This is unlikely to work, for two reasons. Firstly, it’s legally very unclear whether ‘withholding consent’ is the same as ‘blocking’: Scottish unhappiness with the decision might be noted, but that does not mean Westminster has to abide. Arguably, all that changes is the ultimate source of legislation in these policy domains, not the implementation, so there is no ground to block it.
Secondly, Parliament would be within its powers to amend the terms of Scottish devolution unilaterally. Clearly, so to do would likely push Scotland much closer to independence, but given the mood right now, even if that doesn’t happen, Scotland might be out of the Union in any case.
Northern Ireland is potentially more complex, but the legal challenge is even weaker here and, moreover, is dwarfed by the issue of re-casting the Good Friday arrangements, which no one appears to have found a viable solution to.
The ‘hanging over the abyss’ option
The most complex manoeuver is the slowest of the three and requires a high degree of selflessness by various individuals, but might offer more of a democratic sheen to matters.
The starting assumption is that the coming weeks will be a relatively clear vindication of Project Fear: economic turmoil, diplomatic chaos and increasing numbers of Leave voters regretting their choice. Against that backdrop, a putative Tory leader might be able to take the position that – with regret, but with the best interests of the nation at heart – they no longer feel that they can support Brexit, especially on the 52-48% margin. They then work with a sympathetic Labour party to engineer a vote of no confidence in the government and go to the polls as soon as possible.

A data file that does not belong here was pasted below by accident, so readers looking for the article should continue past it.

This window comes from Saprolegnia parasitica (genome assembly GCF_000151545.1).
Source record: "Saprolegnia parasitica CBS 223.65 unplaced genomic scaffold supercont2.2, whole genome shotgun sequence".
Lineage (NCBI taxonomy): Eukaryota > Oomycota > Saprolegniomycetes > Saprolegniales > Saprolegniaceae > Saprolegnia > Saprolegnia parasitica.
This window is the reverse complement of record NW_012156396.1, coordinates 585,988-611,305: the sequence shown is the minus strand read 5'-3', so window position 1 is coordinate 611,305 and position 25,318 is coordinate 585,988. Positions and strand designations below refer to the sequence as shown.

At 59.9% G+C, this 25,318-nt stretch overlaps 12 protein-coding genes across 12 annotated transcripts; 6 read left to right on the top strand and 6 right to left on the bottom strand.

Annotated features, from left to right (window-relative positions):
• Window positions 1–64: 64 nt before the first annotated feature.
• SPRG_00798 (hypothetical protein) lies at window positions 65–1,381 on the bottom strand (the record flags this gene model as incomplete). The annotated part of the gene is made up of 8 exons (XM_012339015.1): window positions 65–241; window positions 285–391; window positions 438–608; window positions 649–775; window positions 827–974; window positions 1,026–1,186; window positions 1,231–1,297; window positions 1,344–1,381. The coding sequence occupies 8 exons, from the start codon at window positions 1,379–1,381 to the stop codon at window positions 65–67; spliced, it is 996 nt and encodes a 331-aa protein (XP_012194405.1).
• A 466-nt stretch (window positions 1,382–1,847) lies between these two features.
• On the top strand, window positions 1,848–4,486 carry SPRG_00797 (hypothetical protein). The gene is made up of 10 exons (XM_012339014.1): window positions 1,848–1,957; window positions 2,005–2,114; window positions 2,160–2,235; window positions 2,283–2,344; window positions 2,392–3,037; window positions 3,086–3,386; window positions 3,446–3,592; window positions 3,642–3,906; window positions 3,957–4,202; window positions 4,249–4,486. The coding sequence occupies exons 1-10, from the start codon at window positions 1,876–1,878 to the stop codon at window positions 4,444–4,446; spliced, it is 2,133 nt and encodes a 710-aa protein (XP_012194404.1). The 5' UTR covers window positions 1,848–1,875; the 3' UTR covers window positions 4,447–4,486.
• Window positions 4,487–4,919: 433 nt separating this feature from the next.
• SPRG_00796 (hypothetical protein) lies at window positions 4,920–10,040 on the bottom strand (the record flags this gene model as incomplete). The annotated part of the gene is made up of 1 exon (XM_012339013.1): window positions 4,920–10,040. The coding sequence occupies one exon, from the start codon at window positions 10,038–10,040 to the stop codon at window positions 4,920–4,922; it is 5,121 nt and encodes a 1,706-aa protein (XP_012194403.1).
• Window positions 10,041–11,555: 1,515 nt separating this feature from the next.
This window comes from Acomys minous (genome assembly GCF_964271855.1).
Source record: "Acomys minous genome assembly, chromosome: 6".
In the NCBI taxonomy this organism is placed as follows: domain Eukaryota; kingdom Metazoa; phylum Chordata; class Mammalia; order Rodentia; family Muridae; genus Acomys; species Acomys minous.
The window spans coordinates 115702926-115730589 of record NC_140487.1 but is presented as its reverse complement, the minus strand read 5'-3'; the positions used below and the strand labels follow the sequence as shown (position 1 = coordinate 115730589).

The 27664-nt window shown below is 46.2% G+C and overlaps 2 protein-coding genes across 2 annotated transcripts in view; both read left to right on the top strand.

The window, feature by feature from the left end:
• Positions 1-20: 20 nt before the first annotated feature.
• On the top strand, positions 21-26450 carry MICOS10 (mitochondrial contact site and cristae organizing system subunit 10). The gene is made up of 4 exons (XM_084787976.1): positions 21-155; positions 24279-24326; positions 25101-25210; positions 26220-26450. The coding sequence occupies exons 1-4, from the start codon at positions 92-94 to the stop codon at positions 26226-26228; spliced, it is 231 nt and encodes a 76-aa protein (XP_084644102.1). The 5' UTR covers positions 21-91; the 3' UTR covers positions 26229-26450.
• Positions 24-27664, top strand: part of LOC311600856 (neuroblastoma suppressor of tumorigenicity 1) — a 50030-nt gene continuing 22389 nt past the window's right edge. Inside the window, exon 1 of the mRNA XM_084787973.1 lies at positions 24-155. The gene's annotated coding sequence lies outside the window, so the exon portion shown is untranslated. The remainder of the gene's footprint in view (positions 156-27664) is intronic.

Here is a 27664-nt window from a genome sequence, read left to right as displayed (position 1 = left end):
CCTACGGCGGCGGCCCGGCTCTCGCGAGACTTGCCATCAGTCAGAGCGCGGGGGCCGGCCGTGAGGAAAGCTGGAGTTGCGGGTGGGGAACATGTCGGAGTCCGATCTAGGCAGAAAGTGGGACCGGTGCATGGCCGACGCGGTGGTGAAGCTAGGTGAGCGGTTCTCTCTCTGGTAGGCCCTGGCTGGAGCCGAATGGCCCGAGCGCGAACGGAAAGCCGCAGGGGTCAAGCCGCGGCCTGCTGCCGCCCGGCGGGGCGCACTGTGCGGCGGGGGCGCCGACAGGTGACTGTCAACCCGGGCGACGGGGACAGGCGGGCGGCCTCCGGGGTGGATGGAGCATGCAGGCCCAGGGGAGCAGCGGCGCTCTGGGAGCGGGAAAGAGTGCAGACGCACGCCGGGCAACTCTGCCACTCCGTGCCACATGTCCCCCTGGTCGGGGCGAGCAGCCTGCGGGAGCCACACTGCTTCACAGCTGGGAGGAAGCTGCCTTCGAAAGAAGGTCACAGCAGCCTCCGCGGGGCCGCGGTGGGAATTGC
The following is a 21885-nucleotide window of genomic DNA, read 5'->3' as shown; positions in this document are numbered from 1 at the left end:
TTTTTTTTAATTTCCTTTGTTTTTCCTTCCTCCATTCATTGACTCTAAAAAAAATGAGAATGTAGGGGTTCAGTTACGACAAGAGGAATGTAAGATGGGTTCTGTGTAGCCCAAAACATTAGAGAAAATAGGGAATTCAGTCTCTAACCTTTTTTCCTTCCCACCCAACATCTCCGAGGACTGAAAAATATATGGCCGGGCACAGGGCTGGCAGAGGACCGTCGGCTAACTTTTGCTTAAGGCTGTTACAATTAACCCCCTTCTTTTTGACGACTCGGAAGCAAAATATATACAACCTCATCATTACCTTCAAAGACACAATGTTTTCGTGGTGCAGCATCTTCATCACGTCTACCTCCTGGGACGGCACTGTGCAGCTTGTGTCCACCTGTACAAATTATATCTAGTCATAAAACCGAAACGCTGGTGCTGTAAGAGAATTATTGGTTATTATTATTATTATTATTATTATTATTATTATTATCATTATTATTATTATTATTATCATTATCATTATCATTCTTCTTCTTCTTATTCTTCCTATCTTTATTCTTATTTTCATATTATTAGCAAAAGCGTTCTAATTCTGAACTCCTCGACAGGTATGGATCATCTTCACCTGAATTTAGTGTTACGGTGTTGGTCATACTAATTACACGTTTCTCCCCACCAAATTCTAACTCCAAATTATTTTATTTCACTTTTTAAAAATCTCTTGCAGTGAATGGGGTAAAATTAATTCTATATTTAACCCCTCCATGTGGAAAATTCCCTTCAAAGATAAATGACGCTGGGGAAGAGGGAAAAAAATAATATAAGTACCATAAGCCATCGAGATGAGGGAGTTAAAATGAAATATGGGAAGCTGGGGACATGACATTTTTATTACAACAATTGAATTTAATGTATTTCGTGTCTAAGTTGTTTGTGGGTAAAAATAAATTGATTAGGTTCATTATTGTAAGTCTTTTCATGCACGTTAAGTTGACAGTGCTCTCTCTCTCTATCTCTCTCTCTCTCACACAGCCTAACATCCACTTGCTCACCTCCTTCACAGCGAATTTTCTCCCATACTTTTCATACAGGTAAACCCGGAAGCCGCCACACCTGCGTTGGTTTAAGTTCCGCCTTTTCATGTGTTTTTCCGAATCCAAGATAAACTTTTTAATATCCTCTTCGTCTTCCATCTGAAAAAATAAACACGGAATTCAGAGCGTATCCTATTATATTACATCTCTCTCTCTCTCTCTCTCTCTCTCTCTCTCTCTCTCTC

While it might be possible to do this now, if the main candidates could agree on it, the likely backlash by Tory backbenchers and their subsequent support for a Brexiteer pur et dur means that this would have to wait for the leadership contest to be finished. With the two lead figures – Theresa May and Boris Johnson – both more pragmatic than visceral in their European position, this might be possible and even credible as a ‘conversion’, following the ‘I’ve now see things from the inside and it’s much worse than we thought’ approach.
Parties would then have a choice: would they make it a manifesto commitment that any return to power would mean non-notification of Article 50 (still on hold in this scenario) or, more conditionally, a second referendum? Here the selflessness aspect kicks in, as UKIP would be expected to win many seats from both Conservatives and Labour, although very unlikely enough to have any role in a government, coalition or otherwise.
All this leads either to a government with a manifesto commitment not to notify or to hold a second referendum, which could also have threshold requirements appended, to make it more legitimate/harder to leave the EU (depending on how you saw it). In that case, one would expect that a lot would be made of how the country has suffered over the period since the first vote and that the scaremongering is actually just being realistic.
So what will happen?
As each of these scenarios suggests, many things have to fall into place and many politicians have to change their minds, burn a lot of bridges and generally be ready to take a huge hit to their reputations with the public. Any option that results in the UK not pursuing Article 50 by this autumn is at best highly unlikely and we might usefully put more effort into working out how to manage that process.